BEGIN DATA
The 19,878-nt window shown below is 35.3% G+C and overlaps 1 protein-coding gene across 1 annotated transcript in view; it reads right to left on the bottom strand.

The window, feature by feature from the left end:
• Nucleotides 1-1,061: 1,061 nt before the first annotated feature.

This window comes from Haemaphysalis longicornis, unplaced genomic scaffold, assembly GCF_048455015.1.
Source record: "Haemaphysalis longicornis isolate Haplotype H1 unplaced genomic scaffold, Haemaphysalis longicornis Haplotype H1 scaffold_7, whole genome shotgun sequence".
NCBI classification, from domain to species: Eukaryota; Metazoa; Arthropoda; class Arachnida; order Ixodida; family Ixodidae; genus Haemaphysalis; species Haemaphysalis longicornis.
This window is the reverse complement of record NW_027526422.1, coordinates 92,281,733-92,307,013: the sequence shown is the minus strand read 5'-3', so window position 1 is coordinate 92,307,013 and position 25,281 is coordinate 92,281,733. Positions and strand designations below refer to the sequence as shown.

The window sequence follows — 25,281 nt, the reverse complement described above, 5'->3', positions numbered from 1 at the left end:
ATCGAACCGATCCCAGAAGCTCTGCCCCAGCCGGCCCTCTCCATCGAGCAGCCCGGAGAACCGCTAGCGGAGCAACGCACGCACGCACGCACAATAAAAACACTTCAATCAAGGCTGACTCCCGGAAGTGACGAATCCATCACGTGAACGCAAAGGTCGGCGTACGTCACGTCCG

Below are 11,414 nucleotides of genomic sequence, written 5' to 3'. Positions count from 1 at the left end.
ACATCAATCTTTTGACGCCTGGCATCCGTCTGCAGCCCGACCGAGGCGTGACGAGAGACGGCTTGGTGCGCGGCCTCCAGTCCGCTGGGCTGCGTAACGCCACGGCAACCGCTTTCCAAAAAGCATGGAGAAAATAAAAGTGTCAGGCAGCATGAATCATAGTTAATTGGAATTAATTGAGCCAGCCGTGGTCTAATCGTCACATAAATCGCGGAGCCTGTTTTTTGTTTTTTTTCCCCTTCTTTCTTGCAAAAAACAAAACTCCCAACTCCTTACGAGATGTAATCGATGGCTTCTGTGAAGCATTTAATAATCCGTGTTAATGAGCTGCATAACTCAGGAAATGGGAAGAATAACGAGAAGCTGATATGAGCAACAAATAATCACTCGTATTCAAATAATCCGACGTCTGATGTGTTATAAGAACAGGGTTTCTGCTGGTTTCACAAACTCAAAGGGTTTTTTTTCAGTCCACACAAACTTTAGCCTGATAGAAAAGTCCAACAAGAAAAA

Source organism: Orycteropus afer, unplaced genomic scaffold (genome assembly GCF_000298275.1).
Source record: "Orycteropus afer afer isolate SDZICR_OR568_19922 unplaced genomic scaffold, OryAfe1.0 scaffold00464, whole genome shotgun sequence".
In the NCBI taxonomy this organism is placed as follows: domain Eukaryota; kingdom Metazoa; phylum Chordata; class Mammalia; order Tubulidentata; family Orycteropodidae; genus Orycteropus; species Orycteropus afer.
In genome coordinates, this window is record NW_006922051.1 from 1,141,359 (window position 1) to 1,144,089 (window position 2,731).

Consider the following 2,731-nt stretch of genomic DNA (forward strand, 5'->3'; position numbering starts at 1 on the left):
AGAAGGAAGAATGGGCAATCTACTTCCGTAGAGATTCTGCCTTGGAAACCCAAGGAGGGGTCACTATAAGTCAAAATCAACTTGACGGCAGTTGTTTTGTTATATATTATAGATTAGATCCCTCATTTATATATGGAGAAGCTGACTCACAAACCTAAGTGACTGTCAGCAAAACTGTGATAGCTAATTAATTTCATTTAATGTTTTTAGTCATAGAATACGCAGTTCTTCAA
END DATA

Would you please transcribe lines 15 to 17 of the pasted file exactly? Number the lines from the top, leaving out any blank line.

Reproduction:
In genome coordinates, this window is record NW_006922051.1 from 1,141,359 (window position 1) to 1,144,089 (window position 2,731).

Consider the following 2,731-nt stretch of genomic DNA (forward strand, 5'->3'; position numbering starts at 1 on the left):
AGAAGGAAGAATGGGCAATCTACTTCCGTAGAGATTCTGCCTTGGAAACCCAAGGAGGGGTCACTATAAGTCAAAATCAACTTGACGGCAGTTGTTTTGTTATATATTATAGATTAGATCCCTCATTTATATATGGAGAAGCTGACTCACAAACCTAAGTGACTGTCAGCAAAACTGTGATAGCTAATTAATTTCATTTAATGTTTTTAGTCATAGAATACGCAGTTCTTCAA